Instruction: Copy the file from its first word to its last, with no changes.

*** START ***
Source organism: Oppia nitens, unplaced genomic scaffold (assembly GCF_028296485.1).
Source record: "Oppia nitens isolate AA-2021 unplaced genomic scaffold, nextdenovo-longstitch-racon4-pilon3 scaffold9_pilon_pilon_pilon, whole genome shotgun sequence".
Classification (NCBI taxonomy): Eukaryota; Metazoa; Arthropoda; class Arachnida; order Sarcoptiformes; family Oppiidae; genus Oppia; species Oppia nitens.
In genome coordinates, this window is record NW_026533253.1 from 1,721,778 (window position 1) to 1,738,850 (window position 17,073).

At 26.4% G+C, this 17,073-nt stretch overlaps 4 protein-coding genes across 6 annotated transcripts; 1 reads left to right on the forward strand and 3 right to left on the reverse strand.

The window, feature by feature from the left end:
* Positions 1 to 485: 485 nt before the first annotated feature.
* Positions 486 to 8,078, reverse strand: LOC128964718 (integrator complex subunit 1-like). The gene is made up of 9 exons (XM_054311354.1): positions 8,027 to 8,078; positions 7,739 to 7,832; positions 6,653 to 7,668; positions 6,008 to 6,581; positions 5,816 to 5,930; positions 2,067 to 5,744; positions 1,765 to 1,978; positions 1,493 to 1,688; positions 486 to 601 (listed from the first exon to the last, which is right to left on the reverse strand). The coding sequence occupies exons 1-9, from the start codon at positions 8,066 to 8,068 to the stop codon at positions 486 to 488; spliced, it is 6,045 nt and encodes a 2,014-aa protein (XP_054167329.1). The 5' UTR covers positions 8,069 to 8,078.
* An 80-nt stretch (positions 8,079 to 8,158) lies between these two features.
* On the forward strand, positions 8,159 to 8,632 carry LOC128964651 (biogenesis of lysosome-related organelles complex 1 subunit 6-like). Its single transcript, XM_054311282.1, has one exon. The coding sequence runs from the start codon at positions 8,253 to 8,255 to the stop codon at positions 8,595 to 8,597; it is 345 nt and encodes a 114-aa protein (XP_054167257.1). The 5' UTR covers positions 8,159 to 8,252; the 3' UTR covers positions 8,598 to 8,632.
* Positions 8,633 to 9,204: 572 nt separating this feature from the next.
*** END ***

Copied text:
Source organism: Oppia nitens, unplaced genomic scaffold (assembly GCF_028296485.1).
Source record: "Oppia nitens isolate AA-2021 unplaced genomic scaffold, nextdenovo-longstitch-racon4-pilon3 scaffold9_pilon_pilon_pilon, whole genome shotgun sequence".
Classification (NCBI taxonomy): Eukaryota; Metazoa; Arthropoda; class Arachnida; order Sarcoptiformes; family Oppiidae; genus Oppia; species Oppia nitens.
In genome coordinates, this window is record NW_026533253.1 from 1,721,778 (window position 1) to 1,738,850 (window position 17,073).

At 26.4% G+C, this 17,073-nt stretch overlaps 4 protein-coding genes across 6 annotated transcripts; 1 reads left to right on the forward strand and 3 right to left on the reverse strand.

The window, feature by feature from the left end:
* Positions 1 to 485: 485 nt before the first annotated feature.
* Positions 486 to 8,078, reverse strand: LOC128964718 (integrator complex subunit 1-like). The gene is made up of 9 exons (XM_054311354.1): positions 8,027 to 8,078; positions 7,739 to 7,832; positions 6,653 to 7,668; positions 6,008 to 6,581; positions 5,816 to 5,930; positions 2,067 to 5,744; positions 1,765 to 1,978; positions 1,493 to 1,688; positions 486 to 601 (listed from the first exon to the last, which is right to left on the reverse strand). The coding sequence occupies exons 1-9, from the start codon at positions 8,066 to 8,068 to the stop codon at positions 486 to 488; spliced, it is 6,045 nt and encodes a 2,014-aa protein (XP_054167329.1). The 5' UTR covers positions 8,069 to 8,078.
* An 80-nt stretch (positions 8,079 to 8,158) lies between these two features.
* On the forward strand, positions 8,159 to 8,632 carry LOC128964651 (biogenesis of lysosome-related organelles complex 1 subunit 6-like). Its single transcript, XM_054311282.1, has one exon. The coding sequence runs from the start codon at positions 8,253 to 8,255 to the stop codon at positions 8,595 to 8,597; it is 345 nt and encodes a 114-aa protein (XP_054167257.1). The 5' UTR covers positions 8,159 to 8,252; the 3' UTR covers positions 8,598 to 8,632.
* Positions 8,633 to 9,204: 572 nt separating this feature from the next.